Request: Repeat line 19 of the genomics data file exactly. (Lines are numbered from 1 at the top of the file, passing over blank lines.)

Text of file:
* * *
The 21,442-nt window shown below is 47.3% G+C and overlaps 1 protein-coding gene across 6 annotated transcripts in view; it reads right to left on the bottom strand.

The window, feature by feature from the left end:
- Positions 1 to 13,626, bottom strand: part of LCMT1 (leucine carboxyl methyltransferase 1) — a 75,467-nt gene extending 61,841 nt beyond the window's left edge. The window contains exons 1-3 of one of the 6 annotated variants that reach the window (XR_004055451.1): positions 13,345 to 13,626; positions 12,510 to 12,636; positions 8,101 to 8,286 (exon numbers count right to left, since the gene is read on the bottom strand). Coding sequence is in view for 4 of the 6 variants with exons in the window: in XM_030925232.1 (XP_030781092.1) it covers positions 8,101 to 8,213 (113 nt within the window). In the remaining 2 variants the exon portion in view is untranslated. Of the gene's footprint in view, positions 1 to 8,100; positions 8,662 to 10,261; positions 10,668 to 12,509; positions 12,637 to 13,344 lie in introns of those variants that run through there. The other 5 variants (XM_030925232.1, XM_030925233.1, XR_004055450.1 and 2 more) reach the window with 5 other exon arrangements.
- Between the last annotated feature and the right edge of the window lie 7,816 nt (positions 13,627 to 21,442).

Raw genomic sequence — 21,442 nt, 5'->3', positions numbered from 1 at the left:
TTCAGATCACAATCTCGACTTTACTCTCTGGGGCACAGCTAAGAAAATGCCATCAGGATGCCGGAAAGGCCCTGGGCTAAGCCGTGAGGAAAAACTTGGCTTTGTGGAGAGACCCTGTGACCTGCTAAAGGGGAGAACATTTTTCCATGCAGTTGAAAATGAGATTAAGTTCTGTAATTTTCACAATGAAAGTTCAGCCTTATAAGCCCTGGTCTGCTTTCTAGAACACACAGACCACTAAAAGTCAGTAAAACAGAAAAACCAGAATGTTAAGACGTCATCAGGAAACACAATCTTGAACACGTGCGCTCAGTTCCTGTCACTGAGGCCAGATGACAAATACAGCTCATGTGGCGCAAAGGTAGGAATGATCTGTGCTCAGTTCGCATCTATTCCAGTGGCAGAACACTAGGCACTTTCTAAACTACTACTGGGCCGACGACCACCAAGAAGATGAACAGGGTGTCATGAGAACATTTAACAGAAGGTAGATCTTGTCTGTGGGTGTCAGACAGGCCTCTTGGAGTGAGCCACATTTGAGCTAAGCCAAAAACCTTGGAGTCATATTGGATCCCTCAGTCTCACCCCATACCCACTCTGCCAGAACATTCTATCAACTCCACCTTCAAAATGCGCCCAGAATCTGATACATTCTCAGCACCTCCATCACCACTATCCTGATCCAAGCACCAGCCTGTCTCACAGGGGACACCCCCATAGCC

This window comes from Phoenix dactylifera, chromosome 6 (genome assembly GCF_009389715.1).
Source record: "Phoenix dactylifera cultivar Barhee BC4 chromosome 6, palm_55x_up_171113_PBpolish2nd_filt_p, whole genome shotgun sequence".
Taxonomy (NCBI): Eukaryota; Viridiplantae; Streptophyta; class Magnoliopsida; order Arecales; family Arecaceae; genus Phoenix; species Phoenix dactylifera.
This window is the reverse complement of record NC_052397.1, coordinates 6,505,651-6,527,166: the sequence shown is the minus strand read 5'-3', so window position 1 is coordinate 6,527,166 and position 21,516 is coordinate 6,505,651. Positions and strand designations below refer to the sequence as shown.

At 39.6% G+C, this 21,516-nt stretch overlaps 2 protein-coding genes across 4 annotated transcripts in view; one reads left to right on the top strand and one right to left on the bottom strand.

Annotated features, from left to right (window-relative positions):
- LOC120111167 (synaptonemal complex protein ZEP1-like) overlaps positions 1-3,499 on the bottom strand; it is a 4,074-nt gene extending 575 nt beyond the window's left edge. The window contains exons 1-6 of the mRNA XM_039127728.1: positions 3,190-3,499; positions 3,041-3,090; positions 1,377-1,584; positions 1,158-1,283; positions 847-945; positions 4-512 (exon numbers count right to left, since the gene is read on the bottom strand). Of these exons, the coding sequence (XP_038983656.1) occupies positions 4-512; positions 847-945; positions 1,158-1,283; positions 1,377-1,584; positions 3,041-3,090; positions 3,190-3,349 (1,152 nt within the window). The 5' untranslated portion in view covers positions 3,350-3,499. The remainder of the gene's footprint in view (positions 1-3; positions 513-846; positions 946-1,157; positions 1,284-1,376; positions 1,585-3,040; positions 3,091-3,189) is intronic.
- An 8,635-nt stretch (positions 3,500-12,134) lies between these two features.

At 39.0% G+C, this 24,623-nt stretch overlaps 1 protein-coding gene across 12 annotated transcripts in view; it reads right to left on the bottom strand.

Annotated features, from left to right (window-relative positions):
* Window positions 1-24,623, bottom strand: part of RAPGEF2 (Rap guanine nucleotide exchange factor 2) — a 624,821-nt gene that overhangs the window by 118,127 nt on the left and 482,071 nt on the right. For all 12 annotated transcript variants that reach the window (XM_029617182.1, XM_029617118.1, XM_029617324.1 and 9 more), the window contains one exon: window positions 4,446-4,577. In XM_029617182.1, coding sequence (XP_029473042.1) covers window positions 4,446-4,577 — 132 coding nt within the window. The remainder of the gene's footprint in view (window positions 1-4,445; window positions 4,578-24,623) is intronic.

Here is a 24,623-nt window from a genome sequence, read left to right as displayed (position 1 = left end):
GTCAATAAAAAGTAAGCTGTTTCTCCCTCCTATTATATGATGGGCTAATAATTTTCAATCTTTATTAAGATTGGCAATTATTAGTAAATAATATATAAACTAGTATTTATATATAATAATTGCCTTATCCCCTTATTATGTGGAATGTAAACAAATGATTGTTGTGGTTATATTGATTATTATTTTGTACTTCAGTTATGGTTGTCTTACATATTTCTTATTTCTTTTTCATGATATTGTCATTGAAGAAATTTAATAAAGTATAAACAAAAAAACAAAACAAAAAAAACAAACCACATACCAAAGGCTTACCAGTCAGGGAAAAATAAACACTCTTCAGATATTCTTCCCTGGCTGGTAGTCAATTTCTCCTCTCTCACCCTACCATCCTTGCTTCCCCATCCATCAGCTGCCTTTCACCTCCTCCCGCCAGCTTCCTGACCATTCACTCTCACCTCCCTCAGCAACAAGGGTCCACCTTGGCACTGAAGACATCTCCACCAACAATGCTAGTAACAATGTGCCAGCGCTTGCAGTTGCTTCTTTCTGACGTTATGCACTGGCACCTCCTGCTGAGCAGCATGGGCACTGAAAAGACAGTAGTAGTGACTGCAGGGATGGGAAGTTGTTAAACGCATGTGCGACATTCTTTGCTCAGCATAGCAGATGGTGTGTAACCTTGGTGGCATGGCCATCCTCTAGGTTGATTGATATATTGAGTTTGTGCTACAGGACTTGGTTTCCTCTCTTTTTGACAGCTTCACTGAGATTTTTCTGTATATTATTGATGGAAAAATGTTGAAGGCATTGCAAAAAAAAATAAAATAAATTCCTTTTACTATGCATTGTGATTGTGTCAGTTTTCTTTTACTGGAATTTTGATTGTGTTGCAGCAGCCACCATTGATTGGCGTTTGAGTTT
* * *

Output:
GTCAATAAAAAGTAAGCTGTTTCTCCCTCCTATTATATGATGGGCTAATAATTTTCAATCTTTATTAAGATTGGCAATTATTAGTAAATAATATATAAACTAGTATTTATATATAATAATTGCCTTATCCCCTTATTATGTGGAATGTAAACAAATGATTGTTGTGGTTATATTGATTATTATTTTGTACTTCAGTTATGGTTGTCTTACATATTTCTTATTTCTTTTTCATGATATTGTCATTGAAGAAATTTAATAAAGTATAAACAAAAAAACAAAACAAAAAAAACAAACCACATACCAAAGGCTTACCAGTCAGGGAAAAATAAACACTCTTCAGATATTCTTCCCTGGCTGGTAGTCAATTTCTCCTCTCTCACCCTACCATCCTTGCTTCCCCATCCATCAGCTGCCTTTCACCTCCTCCCGCCAGCTTCCTGACCATTCACTCTCACCTCCCTCAGCAACAAGGGTCCACCTTGGCACTGAAGACATCTCCACCAACAATGCTAGTAACAATGTGCCAGCGCTTGCAGTTGCTTCTTTCTGACGTTATGCACTGGCACCTCCTGCTGAGCAGCATGGGCACTGAAAAGACAGTAGTAGTGACTGCAGGGATGGGAAGTTGTTAAACGCATGTGCGACATTCTTTGCTCAGCATAGCAGATGGTGTGTAACCTTGGTGGCATGGCCATCCTCTAGGTTGATTGATATATTGAGTTTGTGCTACAGGACTTGGTTTCCTCTCTTTTTGACAGCTTCACTGAGATTTTTCTGTATATTATTGATGGAAAAATGTTGAAGGCATTGCAAAAAAAAATAAAATAAATTCCTTTTACTATGCATTGTGATTGTGTCAGTTTTCTTTTACTGGAATTTTGATTGTGTTGCAGCAGCCACCATTGATTGGCGTTTGAGTTT